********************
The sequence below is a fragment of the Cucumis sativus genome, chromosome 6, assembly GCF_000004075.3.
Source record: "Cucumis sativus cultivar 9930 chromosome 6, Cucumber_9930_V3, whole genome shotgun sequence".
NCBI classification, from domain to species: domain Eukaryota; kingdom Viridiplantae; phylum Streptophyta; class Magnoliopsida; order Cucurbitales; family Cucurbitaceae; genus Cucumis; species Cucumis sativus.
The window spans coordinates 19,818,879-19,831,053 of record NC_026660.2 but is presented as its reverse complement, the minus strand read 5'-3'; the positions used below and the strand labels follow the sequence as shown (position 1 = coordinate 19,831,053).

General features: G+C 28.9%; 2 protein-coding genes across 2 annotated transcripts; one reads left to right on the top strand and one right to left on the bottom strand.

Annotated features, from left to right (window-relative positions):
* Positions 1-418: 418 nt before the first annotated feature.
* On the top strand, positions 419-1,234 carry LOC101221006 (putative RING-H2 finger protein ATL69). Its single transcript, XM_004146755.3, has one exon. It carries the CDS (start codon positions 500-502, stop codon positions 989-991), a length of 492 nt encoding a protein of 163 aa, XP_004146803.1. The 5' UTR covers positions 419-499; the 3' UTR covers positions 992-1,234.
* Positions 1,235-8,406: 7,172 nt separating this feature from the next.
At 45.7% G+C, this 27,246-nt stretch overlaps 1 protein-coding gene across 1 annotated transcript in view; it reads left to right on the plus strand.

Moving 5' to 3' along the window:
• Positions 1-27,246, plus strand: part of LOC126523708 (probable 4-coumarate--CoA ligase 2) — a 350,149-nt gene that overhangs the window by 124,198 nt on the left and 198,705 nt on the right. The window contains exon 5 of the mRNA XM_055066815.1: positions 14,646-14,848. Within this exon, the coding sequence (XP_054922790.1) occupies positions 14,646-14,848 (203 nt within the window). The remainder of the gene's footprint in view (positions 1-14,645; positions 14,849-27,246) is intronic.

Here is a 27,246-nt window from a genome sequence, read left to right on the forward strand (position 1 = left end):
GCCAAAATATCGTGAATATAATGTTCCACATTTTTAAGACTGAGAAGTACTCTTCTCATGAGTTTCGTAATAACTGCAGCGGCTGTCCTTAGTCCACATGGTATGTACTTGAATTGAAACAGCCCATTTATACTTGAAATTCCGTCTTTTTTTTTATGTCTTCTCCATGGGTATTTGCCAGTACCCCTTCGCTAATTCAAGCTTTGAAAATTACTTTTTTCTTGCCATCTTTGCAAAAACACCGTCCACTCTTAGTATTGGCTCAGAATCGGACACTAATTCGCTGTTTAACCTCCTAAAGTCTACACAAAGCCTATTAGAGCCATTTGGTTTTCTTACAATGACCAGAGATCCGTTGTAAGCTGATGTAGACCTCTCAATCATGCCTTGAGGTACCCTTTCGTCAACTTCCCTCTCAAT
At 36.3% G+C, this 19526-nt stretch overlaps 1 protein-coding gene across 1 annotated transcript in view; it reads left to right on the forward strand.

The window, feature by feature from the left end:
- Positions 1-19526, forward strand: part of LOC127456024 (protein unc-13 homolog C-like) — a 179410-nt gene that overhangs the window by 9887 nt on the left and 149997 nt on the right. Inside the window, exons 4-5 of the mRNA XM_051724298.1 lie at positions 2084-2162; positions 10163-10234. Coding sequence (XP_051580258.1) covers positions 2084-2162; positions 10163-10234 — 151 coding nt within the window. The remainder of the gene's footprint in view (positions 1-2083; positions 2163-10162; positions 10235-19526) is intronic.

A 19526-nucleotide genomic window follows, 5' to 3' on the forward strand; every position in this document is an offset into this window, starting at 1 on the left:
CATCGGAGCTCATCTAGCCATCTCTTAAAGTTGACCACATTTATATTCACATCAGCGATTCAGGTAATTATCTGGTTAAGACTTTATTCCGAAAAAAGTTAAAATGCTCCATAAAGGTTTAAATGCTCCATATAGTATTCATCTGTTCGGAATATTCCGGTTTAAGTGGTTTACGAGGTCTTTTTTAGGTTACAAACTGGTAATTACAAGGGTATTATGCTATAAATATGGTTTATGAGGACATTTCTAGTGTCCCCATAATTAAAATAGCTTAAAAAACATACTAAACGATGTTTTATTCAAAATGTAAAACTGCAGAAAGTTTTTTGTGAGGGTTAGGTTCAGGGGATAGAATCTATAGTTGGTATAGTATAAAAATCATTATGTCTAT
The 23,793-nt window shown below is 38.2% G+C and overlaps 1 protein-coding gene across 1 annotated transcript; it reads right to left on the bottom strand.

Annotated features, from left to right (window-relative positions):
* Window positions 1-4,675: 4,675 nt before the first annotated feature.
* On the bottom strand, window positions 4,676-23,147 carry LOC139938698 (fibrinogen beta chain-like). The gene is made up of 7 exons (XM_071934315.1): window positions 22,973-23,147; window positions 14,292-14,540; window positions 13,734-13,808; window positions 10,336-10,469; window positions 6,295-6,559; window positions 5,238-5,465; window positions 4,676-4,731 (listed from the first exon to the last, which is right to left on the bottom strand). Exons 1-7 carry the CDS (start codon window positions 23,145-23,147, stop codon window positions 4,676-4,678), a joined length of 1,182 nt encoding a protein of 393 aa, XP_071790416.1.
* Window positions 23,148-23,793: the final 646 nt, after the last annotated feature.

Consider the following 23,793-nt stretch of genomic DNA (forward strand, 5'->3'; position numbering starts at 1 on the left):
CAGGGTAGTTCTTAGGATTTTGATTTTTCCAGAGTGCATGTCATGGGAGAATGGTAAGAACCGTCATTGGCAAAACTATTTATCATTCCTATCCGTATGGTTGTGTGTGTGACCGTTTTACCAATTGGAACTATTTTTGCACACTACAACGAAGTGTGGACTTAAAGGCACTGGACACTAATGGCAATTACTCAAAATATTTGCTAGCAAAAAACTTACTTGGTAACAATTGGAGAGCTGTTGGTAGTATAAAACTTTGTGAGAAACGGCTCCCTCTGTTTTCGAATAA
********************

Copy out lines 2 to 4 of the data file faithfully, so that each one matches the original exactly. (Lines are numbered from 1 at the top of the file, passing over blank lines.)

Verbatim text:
Source record: "Cucumis sativus cultivar 9930 chromosome 6, Cucumber_9930_V3, whole genome shotgun sequence".
NCBI classification, from domain to species: domain Eukaryota; kingdom Viridiplantae; phylum Streptophyta; class Magnoliopsida; order Cucurbitales; family Cucurbitaceae; genus Cucumis; species Cucumis sativus.
The window spans coordinates 19,818,879-19,831,053 of record NC_026660.2 but is presented as its reverse complement, the minus strand read 5'-3'; the positions used below and the strand labels follow the sequence as shown (position 1 = coordinate 19,831,053).